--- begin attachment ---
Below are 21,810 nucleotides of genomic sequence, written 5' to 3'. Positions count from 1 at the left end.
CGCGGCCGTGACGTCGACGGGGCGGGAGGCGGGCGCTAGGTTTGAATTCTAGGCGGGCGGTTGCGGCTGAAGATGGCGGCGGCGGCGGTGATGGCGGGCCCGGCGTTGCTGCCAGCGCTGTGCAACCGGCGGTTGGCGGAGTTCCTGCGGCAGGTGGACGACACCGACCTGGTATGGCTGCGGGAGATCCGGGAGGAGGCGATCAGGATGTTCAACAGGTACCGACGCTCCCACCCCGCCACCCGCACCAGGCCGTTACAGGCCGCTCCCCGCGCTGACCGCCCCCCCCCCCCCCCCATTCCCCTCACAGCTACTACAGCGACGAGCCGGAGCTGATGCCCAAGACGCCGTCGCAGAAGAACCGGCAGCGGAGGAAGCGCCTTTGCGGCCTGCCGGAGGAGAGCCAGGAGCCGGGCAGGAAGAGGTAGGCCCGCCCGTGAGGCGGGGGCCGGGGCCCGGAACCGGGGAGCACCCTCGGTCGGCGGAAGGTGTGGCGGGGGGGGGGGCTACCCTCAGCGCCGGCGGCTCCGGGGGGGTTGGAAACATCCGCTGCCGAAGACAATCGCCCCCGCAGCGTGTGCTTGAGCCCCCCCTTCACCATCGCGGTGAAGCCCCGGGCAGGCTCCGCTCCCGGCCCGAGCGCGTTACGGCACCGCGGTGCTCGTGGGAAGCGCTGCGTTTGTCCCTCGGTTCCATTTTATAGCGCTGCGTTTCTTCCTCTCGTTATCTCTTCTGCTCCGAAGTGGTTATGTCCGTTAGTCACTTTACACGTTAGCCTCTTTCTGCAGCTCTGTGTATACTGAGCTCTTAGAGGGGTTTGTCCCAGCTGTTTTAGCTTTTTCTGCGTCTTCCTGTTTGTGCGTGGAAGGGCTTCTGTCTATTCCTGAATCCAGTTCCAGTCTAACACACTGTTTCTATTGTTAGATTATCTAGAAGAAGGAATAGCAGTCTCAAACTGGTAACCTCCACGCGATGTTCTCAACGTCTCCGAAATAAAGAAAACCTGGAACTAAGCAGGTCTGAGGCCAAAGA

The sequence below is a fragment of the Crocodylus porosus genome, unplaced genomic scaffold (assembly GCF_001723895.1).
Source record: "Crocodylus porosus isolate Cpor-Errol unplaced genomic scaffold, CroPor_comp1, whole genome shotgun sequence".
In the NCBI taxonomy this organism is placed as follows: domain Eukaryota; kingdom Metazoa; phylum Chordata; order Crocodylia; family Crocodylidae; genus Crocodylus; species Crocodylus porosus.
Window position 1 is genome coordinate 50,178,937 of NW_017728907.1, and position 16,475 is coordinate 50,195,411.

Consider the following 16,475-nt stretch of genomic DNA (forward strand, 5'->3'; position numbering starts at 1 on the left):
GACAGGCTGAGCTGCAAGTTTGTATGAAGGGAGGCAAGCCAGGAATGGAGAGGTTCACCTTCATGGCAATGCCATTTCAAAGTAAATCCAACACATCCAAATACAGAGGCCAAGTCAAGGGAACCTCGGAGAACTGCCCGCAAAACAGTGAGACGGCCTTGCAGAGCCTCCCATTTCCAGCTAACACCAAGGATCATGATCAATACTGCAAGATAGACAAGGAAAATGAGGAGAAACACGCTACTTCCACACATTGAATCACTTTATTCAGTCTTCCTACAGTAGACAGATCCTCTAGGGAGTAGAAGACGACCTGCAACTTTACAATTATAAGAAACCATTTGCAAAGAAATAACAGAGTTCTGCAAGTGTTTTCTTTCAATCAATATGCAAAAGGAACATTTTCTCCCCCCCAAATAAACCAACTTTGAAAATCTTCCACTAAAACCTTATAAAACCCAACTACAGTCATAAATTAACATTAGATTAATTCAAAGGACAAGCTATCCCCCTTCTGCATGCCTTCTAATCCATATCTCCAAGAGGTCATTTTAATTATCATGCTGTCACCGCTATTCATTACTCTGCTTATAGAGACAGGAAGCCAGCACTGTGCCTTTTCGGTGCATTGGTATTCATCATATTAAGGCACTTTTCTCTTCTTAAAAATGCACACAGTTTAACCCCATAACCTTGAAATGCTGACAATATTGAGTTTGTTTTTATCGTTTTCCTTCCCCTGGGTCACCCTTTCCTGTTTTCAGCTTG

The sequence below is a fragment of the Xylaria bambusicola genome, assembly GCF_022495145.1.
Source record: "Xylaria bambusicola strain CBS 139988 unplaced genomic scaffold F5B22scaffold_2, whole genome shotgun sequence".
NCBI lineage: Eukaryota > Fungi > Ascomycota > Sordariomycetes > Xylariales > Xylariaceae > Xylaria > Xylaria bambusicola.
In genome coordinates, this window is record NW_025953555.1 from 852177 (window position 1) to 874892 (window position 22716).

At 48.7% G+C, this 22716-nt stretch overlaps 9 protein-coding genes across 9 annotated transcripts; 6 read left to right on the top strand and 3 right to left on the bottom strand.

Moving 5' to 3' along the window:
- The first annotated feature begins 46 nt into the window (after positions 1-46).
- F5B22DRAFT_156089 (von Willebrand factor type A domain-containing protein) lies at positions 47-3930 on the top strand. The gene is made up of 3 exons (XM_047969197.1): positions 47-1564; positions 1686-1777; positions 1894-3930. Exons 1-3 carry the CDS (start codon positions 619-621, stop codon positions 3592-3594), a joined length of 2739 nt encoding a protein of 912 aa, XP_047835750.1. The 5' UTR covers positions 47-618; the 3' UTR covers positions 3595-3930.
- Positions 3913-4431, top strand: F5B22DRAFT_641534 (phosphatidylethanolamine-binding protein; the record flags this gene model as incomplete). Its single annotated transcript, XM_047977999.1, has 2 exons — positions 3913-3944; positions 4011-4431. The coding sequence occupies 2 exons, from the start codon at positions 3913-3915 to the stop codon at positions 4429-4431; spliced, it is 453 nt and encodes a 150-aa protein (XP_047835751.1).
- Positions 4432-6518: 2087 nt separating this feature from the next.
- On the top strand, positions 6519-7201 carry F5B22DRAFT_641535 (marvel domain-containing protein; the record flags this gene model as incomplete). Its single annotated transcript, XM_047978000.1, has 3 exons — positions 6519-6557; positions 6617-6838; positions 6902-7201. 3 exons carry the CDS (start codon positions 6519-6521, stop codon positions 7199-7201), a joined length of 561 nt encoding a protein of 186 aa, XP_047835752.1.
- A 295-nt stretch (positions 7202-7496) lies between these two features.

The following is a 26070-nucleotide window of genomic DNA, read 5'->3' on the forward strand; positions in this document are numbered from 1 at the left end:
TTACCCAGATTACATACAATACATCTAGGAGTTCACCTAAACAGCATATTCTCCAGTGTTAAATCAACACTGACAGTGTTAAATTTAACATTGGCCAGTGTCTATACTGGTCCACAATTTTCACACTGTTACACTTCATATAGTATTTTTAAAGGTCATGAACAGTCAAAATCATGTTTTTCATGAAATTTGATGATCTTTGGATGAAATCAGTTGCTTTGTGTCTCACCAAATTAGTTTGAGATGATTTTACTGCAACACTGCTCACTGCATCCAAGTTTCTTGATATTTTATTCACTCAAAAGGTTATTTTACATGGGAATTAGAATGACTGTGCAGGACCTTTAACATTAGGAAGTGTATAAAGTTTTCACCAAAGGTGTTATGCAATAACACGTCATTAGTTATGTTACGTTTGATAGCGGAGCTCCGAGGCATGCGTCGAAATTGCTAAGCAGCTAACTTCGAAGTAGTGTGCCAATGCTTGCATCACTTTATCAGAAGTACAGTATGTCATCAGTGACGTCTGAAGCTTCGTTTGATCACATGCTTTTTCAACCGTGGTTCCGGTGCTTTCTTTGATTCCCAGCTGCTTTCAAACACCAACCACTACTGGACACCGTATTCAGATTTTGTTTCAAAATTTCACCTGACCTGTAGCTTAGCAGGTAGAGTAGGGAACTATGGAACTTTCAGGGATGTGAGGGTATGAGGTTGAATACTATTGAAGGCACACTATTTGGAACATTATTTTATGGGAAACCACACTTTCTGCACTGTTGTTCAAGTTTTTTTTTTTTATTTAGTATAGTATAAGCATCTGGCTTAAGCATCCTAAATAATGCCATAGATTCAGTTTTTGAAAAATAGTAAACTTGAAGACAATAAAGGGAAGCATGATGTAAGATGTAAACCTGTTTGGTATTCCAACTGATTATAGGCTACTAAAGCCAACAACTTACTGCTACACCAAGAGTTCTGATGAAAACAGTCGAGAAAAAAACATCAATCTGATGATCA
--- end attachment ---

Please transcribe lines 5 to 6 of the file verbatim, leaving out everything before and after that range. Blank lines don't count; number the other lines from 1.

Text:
In the NCBI taxonomy this organism is placed as follows: domain Eukaryota; kingdom Metazoa; phylum Chordata; order Crocodylia; family Crocodylidae; genus Crocodylus; species Crocodylus porosus.
Window position 1 is genome coordinate 50,178,937 of NW_017728907.1, and position 16,475 is coordinate 50,195,411.